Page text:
Housing market your opinions?

adam1

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Ok we know the housing market isn't gonna crash...but anyone thought of investing spare dough into property....rather than the beloved motor.

Well I've got cash tied in the car which i have been advised by many people to put it into a house which might one day come useful for the little brats.

I put an offer on a house and it was accepted. Now I'm having second thoughts...It would mean i'd have to sell the car and keep the family car. The car itself would raise 22K which would go towards the 40K deposit. The house is around 150K. Plan to let it out for around £550 month. Using the best calculators out there I will be just breaking even with effectively zero profit or a loss, since the expenses will exceed the rent(if i manage to let it out) The house needs central heating, new kitchen and a eventually a drive for off road parking. Its in the suburbs. I like the house..its spacious but we wouldn';t live in it since its only 3 bedrooms...but one day it may be useful.

I'm I mad taking a risk of falling house prices for the next few years and zero or negative yields. However i can meet the payments even if i can't let it out.

However the return of investment over 10 years...if house prices say double every 7 years is more attractive....

Whats your thoughts....big decision.....
 

Dieselman

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Car values generally go one way and house values the other.

I think prices will new be steady for a while then will gradually rise again.

Bricks and mortar are still a good investment.
 

Aletank

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There's lots of people buying extra property at the moment with the intension of renting out. So there's a flood of properties on the rental market, which means its getting harder and harder to find tennant's and rents are getting lower with more and more properties with no tennant's.
I know my neighbours want to let their house out to allow them to try Australia out, they had it up for £700 a month but have had no interest and now have it up for £650 a month but still no interest so far!
 
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adam1

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I suppose it a lot will depend on the local rental market. Some people get serious into the buy to let market and this is what floods the rental market.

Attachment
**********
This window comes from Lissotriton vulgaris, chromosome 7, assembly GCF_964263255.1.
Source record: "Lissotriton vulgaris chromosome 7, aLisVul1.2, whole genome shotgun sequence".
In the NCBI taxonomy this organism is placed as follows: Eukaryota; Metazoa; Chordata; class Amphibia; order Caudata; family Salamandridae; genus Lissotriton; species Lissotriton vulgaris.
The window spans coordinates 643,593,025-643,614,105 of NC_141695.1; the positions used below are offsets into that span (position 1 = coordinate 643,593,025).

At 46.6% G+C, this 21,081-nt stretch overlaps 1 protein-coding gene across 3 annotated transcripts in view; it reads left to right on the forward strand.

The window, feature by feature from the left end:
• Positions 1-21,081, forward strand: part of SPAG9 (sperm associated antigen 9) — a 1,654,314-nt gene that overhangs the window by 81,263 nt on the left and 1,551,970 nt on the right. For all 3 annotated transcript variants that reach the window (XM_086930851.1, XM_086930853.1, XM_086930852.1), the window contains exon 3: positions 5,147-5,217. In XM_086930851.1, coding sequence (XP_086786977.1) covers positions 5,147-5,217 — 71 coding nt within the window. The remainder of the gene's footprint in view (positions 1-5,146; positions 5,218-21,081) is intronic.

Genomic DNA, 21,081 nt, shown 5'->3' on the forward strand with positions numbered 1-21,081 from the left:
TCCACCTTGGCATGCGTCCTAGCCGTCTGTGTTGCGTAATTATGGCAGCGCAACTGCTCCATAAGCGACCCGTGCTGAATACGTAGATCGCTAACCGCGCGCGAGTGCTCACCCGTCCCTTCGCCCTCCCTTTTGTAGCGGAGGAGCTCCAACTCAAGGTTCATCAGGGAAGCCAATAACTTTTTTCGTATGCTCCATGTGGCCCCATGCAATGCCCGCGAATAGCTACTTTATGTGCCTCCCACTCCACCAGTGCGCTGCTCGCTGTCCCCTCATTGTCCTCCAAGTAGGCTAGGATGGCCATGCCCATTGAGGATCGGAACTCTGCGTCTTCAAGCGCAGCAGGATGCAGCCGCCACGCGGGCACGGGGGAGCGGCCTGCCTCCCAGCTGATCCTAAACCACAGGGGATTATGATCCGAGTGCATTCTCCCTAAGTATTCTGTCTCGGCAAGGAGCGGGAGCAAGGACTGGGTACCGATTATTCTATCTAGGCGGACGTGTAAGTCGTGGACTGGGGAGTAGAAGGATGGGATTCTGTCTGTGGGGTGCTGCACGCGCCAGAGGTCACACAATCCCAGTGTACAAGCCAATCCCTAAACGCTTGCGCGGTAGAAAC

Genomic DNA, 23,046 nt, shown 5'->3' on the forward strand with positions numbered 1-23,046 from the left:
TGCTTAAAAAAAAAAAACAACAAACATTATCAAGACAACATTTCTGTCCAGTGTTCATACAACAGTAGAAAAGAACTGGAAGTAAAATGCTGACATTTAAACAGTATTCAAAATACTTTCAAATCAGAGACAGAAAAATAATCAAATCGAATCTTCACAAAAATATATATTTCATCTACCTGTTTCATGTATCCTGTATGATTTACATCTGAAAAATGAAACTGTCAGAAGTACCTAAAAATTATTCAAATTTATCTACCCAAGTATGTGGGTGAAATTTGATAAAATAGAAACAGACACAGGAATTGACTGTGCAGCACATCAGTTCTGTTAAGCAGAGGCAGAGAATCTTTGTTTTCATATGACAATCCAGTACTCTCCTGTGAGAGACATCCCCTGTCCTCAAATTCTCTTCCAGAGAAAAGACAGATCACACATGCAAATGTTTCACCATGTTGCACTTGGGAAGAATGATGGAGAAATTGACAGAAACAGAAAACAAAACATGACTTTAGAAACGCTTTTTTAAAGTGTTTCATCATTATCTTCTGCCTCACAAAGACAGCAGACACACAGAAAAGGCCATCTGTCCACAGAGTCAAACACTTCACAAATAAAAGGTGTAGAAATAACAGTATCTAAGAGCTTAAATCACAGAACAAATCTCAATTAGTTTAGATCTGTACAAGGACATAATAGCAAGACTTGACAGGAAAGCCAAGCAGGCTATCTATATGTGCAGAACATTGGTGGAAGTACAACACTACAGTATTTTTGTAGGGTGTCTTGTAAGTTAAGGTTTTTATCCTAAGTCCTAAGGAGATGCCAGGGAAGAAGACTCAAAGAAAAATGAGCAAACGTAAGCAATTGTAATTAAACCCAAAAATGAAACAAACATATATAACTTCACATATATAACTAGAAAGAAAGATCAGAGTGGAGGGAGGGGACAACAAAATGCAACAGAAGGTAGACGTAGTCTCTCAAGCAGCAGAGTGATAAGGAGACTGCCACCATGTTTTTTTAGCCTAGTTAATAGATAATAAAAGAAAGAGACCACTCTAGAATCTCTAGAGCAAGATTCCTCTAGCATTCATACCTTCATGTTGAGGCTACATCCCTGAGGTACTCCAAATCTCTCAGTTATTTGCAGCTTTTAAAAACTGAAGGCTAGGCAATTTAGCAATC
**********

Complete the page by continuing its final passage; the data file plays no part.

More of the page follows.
However I have just one house and this is very close to where i live and its more a case of i may need the house for say my retirement when i can downsize.

Lower rents may mean zero profits and even big losses. My worst case scenario is paying 5.5K in interest alone without any income(ie empty for 12 months).
The house needs a lot of work say 10K plus and i won;t be able to sell in less than 3-5 years due to market stagnating and 5 year fixed deal.

My purchase decision is guided by the desire to buy another house so if my children can't afford a new home they can have somewhere to start until they can save their own deposit and of course my retirement....will needs less rooms..it will be ideal for both of us.


Not sure if its the right decision.....I'm assuming many people are renting due to the fact that houses are expensive....but if they come down those same people will be buying.....thats the risk....or is it?
 

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there are several websites out there that give graphs of house prices over the past 6/12/24/36 months according to postcode - worth having a look and checking the local trend.

a 'crash' is a loss of 5% on the price of the house - whats that - 7 grand? nothing in the big scheme of things if you are looking at a 10 yr investment on 150K.. with a potential 2 - 10% growth the rest of the time (being pessimistic)

my own house - bought for 330K in may last year, is now worth 400ish (next door is selling similar for 410) - 21% in less than a year - in a 'slowdown' period - but then im talking southeast prices ;) (yeah - its a 1 bed maisonette :p )
 
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adam1

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Well if thats the case then it not all bad...i thought a crash which we all hear about was 20% loss.... 5-10% would not be that drastic....in real terms i have lost 6-7K in the last year on my car.